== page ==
An apparent spike in coyote sightings and even recent attacks on pets in San Francisco’s parks have prompted city officials to hold a community meeting Thursday by Lake Merced to address residents’ concerns.
Coyotes are native to The City and Northern California, but recent incidents including an increase in complaints to San Francisco Animal Care & Control and two dog attacks have left residents unnerved.
However, an increased number of coyote sightings does not necessarily mean there are more coyotes in San Francisco, said Camilla Fox, founder and executive director of Project Coyote, a nonprofit that seeks to protect and educate residents about the carnivorous creatures.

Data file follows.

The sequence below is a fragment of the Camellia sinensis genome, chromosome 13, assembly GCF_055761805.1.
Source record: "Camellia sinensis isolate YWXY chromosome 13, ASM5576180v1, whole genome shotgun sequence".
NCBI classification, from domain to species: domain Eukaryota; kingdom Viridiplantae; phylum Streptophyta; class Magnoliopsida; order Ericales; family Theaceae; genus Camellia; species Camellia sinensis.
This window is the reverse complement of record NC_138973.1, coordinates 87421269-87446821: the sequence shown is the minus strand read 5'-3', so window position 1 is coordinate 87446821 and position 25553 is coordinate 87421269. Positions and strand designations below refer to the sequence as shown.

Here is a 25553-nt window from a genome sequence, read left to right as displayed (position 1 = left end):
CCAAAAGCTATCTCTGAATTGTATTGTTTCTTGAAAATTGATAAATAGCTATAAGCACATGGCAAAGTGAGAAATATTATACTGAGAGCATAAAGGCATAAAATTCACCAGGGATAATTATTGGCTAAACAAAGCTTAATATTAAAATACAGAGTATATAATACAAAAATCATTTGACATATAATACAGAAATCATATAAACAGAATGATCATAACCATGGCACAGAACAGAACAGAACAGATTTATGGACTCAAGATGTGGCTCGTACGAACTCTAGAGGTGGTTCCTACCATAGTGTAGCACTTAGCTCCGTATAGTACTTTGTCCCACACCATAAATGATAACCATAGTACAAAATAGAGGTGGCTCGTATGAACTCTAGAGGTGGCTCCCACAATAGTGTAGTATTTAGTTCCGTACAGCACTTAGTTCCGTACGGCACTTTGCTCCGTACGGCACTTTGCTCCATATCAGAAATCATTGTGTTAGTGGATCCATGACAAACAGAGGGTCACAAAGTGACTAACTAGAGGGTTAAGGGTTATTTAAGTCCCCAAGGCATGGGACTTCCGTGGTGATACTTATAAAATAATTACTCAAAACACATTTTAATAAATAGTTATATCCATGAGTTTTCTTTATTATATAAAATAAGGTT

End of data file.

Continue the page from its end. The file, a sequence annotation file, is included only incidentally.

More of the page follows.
“Coyote sightings vary temporally and spatially, which means that we may see a spike in sightings in one area of The City during certain times of the year, and then no sightings the next year in that same area,” said Fox.
A rise in sightings could mean a family has created a den and raised young in a certain area. It’s also possible that young coyotes are leaving their families and looking for new territories.
Thursday’s meeting, held by Project Coyote, San Francisco Animal Care & Control, the Recreation and Parks Department and the offices of supervisors Katy Tang and Norman Yee, is the second this year that will share information with residents on how to co-exist with the animals.
“Coyotes as predators are self-limiting and self-regulating; they won’t exceed the biological care and capacity of a given area,” Fox said. “The best thing we can do is leave them alone.”
The meeting will take place at 5:30 p.m. at the Lake Merced Boathouse Community Room. For more information, email email@example.com or call (415) 831-2787. To report an animal-related emergency, call (415) 554-9400.